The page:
The objective of the course is to explore the increasing ethical challenges in a world in which technology, global risks, and societal developments are accelerating faster than our understanding can keep pace. We will unravel the factors contributing to the seemingly pervasive failure of ethics today among organizations and leaders across all sectors: business, government and non-profit. A framework for ethical decision-making underpins the course. The relationship between ethics and culture, global risks (poverty, cyber-terrorism, climate change, etc.) leadership, and the law and policy will inform discussion. Prominent guest speakers will attend certain sessions interactively. A broad range of international case studies might include: Ebola; Facebook's mood manipulation research and teen suicides from social media bullying; Google's European "right to be forgotten" and driverless cars; Space X (Elon Musk's voyages to Mars); ISIS' interaction with international NGOs; sexual assault on U.S. university campuses and in the U.S. military; the ethics of corporate social responsibility (through companies such as L'Oreal, Whole Foods and Walmart); corporate and financial sector scandals; and non-profit sector ethics challenges. Final project in lieu of exam on a topic of student's choice. Attendance required. Class participation important (with multiple opportunities beyond speaking in class). Strong emphasis on critical thinking and testing ideas in real-world contexts. There will be a limited numbers of openings above the set enrollment limit of 40 students. If the enrollment limit is reached, students wishing to take the course should contact Dr. Susan Liautaud at susan11@stanford.edu. The course offers credit toward Ethics in Society, Public Policy core requirements (if taken in combination with Public Policy 103E), and Science, Technology and Society and satisfies the Ways of Thinking requirement. The course is open to undergraduate and graduate students. Undergraduates will not be at a disadvantage. *Public Policy majors taking the course to complete the core requirements must obtain a letter grade. Other students may take the course for a letter grade or C/NC.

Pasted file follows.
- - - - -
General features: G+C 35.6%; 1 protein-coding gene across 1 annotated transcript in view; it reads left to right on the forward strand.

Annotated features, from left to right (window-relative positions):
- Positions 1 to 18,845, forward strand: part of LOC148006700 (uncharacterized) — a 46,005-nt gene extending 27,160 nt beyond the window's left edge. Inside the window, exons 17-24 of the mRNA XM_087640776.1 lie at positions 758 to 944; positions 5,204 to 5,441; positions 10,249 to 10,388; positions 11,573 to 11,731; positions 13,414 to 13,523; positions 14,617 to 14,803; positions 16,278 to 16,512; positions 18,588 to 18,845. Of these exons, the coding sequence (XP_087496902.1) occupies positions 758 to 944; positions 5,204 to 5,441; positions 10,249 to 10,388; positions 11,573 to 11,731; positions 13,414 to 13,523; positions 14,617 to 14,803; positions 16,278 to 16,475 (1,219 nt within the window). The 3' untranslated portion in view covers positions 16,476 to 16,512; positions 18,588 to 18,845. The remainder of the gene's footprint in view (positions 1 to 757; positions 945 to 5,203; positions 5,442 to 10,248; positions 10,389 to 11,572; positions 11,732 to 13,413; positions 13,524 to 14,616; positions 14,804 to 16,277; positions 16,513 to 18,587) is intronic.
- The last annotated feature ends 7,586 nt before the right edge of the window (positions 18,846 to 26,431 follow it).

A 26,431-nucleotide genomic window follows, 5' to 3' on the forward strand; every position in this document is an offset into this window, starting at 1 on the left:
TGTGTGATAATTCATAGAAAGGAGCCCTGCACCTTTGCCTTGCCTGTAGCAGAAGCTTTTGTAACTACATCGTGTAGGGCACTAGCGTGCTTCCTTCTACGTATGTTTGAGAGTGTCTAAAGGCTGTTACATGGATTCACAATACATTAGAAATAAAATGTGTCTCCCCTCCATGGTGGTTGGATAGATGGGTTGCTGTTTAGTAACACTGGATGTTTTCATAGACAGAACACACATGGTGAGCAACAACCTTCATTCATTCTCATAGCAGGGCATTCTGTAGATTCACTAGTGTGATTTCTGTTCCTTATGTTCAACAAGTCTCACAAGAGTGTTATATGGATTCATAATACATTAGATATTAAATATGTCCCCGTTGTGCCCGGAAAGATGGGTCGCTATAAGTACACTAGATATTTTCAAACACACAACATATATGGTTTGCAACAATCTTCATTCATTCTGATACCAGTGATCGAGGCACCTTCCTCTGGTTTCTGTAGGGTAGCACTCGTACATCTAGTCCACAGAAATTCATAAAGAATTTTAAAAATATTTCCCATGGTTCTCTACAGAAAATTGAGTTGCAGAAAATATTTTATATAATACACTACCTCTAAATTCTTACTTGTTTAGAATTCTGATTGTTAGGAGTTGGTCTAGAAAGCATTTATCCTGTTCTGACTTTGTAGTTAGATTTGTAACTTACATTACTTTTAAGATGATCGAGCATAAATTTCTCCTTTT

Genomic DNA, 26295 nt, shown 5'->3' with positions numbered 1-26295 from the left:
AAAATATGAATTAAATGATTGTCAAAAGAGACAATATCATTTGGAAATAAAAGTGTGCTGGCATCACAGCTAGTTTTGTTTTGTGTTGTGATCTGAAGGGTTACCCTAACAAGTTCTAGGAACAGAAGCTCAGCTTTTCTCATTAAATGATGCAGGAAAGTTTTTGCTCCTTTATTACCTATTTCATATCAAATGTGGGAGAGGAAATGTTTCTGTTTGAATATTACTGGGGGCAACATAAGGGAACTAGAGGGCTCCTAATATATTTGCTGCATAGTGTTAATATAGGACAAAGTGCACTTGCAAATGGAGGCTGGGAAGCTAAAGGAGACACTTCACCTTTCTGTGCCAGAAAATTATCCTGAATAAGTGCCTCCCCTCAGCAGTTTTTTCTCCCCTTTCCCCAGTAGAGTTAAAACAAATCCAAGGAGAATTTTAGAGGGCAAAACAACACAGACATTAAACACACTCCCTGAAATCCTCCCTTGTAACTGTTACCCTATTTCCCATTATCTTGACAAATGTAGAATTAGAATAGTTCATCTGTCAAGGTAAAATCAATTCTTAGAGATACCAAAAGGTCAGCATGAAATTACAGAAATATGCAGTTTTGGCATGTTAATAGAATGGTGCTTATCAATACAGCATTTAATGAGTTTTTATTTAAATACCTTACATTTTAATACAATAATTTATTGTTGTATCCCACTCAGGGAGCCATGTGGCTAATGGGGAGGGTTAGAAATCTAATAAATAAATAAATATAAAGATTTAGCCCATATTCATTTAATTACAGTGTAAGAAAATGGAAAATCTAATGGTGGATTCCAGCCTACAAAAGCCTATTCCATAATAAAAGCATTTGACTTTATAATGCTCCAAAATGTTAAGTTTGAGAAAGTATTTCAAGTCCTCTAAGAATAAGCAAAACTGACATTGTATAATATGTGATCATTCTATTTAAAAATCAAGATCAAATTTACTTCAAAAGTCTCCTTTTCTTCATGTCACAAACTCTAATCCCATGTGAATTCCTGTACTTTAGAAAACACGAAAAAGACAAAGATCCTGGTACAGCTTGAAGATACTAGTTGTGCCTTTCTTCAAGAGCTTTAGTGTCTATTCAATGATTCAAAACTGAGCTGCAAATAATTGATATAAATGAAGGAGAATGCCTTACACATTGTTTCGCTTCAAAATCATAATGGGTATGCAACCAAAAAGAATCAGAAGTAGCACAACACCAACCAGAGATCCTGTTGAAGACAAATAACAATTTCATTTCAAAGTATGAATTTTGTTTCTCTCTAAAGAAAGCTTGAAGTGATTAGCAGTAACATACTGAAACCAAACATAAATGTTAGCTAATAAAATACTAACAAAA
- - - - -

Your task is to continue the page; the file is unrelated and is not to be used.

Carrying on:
| UG Reqs: WAY-ER
Instructors: Liautaud, S. (PI)

ETHICSOC 237: Civil Society and Democracy in Comparative Perspective (POLISCI 237S)